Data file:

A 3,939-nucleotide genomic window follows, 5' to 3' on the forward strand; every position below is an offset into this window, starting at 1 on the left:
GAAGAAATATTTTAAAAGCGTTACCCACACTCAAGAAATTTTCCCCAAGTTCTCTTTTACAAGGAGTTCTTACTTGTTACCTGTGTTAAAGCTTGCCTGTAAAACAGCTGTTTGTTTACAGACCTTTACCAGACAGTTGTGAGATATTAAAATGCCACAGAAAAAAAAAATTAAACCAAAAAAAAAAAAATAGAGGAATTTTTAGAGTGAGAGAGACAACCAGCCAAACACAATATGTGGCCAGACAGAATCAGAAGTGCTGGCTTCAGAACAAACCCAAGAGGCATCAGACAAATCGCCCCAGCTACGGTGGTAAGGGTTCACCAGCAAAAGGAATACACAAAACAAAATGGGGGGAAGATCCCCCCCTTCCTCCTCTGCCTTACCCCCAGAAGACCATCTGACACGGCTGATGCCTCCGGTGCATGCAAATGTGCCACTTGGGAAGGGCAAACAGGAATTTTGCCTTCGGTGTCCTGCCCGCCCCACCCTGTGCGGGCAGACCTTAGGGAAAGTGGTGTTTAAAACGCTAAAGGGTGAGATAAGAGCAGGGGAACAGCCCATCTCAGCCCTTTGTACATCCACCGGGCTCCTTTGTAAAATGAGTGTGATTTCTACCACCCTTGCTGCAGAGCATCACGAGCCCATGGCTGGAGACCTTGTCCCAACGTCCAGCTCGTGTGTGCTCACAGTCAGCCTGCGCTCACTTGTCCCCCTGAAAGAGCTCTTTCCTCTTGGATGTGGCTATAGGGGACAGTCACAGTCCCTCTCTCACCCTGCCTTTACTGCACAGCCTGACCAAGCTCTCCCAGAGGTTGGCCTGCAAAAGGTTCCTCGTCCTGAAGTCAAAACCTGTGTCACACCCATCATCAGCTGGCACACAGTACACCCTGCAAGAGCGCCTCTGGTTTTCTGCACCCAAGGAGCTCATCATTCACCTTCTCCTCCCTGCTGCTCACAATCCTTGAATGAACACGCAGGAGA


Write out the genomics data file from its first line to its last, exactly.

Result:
A 3,939-nucleotide genomic window follows, 5' to 3' on the forward strand; every position below is an offset into this window, starting at 1 on the left:
GAAGAAATATTTTAAAAGCGTTACCCACACTCAAGAAATTTTCCCCAAGTTCTCTTTTACAAGGAGTTCTTACTTGTTACCTGTGTTAAAGCTTGCCTGTAAAACAGCTGTTTGTTTACAGACCTTTACCAGACAGTTGTGAGATATTAAAATGCCACAGAAAAAAAAAATTAAACCAAAAAAAAAAAAATAGAGGAATTTTTAGAGTGAGAGAGACAACCAGCCAAACACAATATGTGGCCAGACAGAATCAGAAGTGCTGGCTTCAGAACAAACCCAAGAGGCATCAGACAAATCGCCCCAGCTACGGTGGTAAGGGTTCACCAGCAAAAGGAATACACAAAACAAAATGGGGGGAAGATCCCCCCCTTCCTCCTCTGCCTTACCCCCAGAAGACCATCTGACACGGCTGATGCCTCCGGTGCATGCAAATGTGCCACTTGGGAAGGGCAAACAGGAATTTTGCCTTCGGTGTCCTGCCCGCCCCACCCTGTGCGGGCAGACCTTAGGGAAAGTGGTGTTTAAAACGCTAAAGGGTGAGATAAGAGCAGGGGAACAGCCCATCTCAGCCCTTTGTACATCCACCGGGCTCCTTTGTAAAATGAGTGTGATTTCTACCACCCTTGCTGCAGAGCATCACGAGCCCATGGCTGGAGACCTTGTCCCAACGTCCAGCTCGTGTGTGCTCACAGTCAGCCTGCGCTCACTTGTCCCCCTGAAAGAGCTCTTTCCTCTTGGATGTGGCTATAGGGGACAGTCACAGTCCCTCTCTCACCCTGCCTTTACTGCACAGCCTGACCAAGCTCTCCCAGAGGTTGGCCTGCAAAAGGTTCCTCGTCCTGAAGTCAAAACCTGTGTCACACCCATCATCAGCTGGCACACAGTACACCCTGCAAGAGCGCCTCTGGTTTTCTGCACCCAAGGAGCTCATCATTCACCTTCTCCTCCCTGCTGCTCACAATCCTTGAATGAACACGCAGGAGA